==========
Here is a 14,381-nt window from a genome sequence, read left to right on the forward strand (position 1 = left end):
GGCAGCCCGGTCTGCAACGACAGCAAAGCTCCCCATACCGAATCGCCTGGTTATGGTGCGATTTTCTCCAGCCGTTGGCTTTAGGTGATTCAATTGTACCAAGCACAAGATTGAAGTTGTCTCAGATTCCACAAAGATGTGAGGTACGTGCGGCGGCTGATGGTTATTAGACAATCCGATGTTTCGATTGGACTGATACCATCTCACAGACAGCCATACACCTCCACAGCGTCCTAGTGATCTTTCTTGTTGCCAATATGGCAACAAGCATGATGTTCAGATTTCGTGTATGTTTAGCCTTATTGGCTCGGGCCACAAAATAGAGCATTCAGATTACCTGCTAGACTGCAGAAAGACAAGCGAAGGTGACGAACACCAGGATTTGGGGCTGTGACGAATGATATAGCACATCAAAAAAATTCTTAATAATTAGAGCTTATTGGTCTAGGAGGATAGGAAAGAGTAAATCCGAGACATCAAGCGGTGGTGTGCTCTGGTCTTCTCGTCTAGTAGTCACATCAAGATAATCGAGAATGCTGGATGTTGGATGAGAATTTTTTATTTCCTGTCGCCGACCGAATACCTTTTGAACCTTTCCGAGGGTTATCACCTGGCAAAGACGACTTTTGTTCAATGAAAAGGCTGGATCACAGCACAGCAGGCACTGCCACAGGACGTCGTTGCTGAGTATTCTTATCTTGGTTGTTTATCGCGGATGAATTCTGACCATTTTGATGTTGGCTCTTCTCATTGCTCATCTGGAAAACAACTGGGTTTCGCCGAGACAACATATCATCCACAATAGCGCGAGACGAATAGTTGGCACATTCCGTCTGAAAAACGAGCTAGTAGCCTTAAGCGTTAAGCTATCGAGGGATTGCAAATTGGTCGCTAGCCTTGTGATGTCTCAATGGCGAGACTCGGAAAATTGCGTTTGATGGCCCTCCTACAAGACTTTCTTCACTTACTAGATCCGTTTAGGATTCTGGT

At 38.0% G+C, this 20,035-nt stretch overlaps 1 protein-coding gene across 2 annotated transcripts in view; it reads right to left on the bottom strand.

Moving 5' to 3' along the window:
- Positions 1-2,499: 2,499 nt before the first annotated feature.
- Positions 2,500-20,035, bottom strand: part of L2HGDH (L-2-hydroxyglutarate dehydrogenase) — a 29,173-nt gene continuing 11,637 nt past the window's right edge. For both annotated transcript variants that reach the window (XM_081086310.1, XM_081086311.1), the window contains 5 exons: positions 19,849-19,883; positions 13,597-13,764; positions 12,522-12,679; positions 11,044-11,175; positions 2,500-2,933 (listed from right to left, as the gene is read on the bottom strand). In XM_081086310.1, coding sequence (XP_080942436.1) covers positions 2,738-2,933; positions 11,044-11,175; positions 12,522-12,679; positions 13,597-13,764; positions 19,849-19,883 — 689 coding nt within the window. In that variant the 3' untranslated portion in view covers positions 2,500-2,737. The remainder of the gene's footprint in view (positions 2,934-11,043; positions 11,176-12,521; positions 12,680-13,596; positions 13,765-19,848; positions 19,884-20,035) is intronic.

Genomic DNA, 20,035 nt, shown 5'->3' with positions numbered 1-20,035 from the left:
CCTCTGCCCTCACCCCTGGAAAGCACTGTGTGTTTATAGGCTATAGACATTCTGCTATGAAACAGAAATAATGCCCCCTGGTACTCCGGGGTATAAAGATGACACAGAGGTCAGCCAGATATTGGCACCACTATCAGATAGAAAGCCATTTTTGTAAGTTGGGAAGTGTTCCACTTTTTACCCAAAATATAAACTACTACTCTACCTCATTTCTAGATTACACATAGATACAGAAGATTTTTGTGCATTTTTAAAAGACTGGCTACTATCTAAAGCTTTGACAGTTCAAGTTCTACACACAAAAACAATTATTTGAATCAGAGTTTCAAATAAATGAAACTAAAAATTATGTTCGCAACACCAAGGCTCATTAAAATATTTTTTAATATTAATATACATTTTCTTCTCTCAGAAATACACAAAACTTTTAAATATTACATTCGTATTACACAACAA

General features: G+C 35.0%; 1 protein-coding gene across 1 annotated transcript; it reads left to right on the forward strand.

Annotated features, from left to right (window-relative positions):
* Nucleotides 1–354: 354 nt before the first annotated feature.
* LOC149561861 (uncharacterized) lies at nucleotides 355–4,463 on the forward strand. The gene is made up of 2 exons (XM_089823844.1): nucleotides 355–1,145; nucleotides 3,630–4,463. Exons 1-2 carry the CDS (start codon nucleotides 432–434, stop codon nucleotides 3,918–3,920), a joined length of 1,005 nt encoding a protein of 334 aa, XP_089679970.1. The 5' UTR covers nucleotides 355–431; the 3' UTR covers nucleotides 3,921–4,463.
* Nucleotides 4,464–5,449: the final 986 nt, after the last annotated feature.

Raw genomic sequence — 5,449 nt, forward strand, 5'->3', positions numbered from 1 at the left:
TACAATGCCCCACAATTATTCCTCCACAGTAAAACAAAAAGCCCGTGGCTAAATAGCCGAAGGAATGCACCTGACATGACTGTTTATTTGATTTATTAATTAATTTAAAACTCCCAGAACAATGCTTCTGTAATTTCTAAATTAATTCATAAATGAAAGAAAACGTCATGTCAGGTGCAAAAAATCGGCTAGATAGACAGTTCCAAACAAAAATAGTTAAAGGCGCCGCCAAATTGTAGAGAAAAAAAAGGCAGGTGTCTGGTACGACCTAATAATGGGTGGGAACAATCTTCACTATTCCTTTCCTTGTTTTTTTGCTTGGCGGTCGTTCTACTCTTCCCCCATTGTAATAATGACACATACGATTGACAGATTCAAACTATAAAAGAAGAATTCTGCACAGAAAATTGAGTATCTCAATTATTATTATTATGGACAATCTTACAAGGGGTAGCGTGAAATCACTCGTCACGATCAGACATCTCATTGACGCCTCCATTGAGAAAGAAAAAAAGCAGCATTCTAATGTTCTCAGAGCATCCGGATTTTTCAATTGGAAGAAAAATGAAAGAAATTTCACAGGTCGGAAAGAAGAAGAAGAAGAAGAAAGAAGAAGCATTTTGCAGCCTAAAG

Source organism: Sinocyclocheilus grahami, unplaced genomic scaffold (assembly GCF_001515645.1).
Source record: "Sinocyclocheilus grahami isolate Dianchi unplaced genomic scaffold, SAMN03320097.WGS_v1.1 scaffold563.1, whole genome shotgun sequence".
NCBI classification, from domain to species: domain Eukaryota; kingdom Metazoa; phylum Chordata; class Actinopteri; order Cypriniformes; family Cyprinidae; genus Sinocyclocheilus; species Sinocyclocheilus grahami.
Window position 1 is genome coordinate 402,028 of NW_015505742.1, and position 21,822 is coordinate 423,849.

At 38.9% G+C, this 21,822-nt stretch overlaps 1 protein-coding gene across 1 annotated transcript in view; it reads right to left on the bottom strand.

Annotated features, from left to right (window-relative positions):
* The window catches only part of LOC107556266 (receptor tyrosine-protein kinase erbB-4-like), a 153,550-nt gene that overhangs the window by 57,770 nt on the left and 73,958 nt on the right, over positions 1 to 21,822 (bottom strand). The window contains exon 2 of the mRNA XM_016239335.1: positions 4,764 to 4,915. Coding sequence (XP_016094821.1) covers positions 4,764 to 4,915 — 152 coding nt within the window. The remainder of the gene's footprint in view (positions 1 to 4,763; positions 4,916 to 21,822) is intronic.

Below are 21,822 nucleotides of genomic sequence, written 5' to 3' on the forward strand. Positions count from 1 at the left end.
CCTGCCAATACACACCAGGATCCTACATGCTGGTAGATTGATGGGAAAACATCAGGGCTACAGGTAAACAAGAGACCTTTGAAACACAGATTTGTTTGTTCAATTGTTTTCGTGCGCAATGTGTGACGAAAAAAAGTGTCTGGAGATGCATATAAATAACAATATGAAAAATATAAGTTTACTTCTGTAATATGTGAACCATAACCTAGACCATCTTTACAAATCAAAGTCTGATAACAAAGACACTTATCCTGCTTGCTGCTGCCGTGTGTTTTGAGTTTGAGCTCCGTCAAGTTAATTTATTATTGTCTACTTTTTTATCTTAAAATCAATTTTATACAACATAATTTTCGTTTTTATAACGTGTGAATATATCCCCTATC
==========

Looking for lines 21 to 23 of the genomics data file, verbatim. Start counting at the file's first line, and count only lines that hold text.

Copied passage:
Annotated features, from left to right (window-relative positions):
* The window catches only part of LOC107556266 (receptor tyrosine-protein kinase erbB-4-like), a 153,550-nt gene that overhangs the window by 57,770 nt on the left and 73,958 nt on the right, over positions 1 to 21,822 (bottom strand). The window contains exon 2 of the mRNA XM_016239335.1: positions 4,764 to 4,915. Coding sequence (XP_016094821.1) covers positions 4,764 to 4,915 — 152 coding nt within the window. The remainder of the gene's footprint in view (positions 1 to 4,763; positions 4,916 to 21,822) is intronic.

Below are 21,822 nucleotides of genomic sequence, written 5' to 3' on the forward strand. Positions count from 1 at the left end.